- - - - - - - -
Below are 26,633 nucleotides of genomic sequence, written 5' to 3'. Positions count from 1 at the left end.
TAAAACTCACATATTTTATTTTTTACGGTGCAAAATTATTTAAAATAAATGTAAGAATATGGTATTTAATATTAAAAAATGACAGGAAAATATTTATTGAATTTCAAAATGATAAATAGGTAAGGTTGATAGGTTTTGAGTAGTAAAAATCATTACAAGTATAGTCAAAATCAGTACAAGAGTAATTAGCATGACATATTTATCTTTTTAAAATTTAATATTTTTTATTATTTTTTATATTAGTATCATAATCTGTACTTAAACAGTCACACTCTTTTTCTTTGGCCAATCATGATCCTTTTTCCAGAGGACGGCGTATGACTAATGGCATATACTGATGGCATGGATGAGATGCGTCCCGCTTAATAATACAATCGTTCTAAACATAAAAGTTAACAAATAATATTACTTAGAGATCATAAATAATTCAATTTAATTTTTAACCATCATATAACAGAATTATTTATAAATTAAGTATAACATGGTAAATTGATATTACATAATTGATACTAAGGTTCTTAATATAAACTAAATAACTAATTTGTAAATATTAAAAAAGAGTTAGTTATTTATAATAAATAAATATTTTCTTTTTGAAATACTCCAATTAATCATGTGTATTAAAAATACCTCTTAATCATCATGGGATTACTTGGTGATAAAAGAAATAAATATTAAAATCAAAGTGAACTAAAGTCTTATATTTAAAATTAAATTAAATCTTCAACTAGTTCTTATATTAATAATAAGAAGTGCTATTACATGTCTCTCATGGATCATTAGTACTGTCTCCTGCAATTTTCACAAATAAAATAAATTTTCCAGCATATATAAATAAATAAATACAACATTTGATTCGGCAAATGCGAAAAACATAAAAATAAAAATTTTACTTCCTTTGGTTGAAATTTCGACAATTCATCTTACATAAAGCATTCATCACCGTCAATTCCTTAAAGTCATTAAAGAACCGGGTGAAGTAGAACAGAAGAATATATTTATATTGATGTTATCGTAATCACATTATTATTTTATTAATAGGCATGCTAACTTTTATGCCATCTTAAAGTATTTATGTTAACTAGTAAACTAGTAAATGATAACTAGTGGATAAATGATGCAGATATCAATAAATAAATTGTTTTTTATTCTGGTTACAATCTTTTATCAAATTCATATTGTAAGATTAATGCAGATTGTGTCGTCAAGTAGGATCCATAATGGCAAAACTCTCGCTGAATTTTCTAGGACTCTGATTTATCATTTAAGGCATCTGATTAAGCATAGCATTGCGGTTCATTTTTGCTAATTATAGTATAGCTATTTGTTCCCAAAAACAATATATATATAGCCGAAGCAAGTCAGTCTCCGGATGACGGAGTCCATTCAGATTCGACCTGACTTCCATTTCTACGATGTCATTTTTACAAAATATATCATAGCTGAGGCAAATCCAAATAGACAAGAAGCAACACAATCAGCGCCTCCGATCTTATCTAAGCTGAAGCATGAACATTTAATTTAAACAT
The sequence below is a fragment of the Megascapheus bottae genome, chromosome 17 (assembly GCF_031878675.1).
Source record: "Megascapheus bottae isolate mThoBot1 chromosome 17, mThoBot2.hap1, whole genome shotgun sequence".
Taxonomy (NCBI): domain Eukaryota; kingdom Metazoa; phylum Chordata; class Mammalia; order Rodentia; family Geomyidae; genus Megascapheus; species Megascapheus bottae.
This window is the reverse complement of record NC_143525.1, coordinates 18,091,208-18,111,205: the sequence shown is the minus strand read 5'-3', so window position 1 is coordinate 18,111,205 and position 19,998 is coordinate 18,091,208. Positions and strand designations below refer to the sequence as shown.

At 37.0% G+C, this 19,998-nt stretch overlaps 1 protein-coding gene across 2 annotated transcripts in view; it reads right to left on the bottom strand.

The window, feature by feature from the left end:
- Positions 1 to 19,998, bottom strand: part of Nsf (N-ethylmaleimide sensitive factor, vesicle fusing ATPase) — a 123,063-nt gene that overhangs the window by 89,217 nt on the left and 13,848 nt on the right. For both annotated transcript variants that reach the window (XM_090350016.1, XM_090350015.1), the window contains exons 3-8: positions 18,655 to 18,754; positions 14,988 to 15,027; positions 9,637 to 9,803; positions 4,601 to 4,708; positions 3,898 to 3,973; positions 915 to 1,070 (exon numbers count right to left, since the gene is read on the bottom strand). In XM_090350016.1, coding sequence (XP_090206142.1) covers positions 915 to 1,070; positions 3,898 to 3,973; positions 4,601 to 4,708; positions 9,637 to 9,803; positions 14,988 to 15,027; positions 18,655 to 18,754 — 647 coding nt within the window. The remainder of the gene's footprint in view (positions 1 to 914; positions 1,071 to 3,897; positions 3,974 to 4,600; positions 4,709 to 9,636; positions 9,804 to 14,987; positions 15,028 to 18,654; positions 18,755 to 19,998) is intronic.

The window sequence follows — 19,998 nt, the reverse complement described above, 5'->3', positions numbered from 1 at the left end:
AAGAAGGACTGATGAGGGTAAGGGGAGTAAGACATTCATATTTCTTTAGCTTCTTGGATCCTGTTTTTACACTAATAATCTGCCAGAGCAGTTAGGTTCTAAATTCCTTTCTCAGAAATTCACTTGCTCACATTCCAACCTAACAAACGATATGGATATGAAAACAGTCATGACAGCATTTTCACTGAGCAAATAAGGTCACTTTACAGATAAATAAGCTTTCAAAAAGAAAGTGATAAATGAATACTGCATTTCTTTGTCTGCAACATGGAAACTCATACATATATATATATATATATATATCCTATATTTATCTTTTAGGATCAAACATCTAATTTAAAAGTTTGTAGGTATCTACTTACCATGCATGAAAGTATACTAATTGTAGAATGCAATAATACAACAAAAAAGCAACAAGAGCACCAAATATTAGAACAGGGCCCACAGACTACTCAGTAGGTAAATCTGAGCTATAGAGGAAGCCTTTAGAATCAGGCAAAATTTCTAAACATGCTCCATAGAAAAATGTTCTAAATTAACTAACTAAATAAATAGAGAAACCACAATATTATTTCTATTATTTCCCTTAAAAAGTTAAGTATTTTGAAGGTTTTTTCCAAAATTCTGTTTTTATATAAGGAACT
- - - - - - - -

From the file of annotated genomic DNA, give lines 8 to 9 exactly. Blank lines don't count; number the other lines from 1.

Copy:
The window, feature by feature from the left end:
- Positions 1 to 19,998, bottom strand: part of Nsf (N-ethylmaleimide sensitive factor, vesicle fusing ATPase) — a 123,063-nt gene that overhangs the window by 89,217 nt on the left and 13,848 nt on the right. For both annotated transcript variants that reach the window (XM_090350016.1, XM_090350015.1), the window contains exons 3-8: positions 18,655 to 18,754; positions 14,988 to 15,027; positions 9,637 to 9,803; positions 4,601 to 4,708; positions 3,898 to 3,973; positions 915 to 1,070 (exon numbers count right to left, since the gene is read on the bottom strand). In XM_090350016.1, coding sequence (XP_090206142.1) covers positions 915 to 1,070; positions 3,898 to 3,973; positions 4,601 to 4,708; positions 9,637 to 9,803; positions 14,988 to 15,027; positions 18,655 to 18,754 — 647 coding nt within the window. The remainder of the gene's footprint in view (positions 1 to 914; positions 1,071 to 3,897; positions 3,974 to 4,600; positions 4,709 to 9,636; positions 9,804 to 14,987; positions 15,028 to 18,654; positions 18,755 to 19,998) is intronic.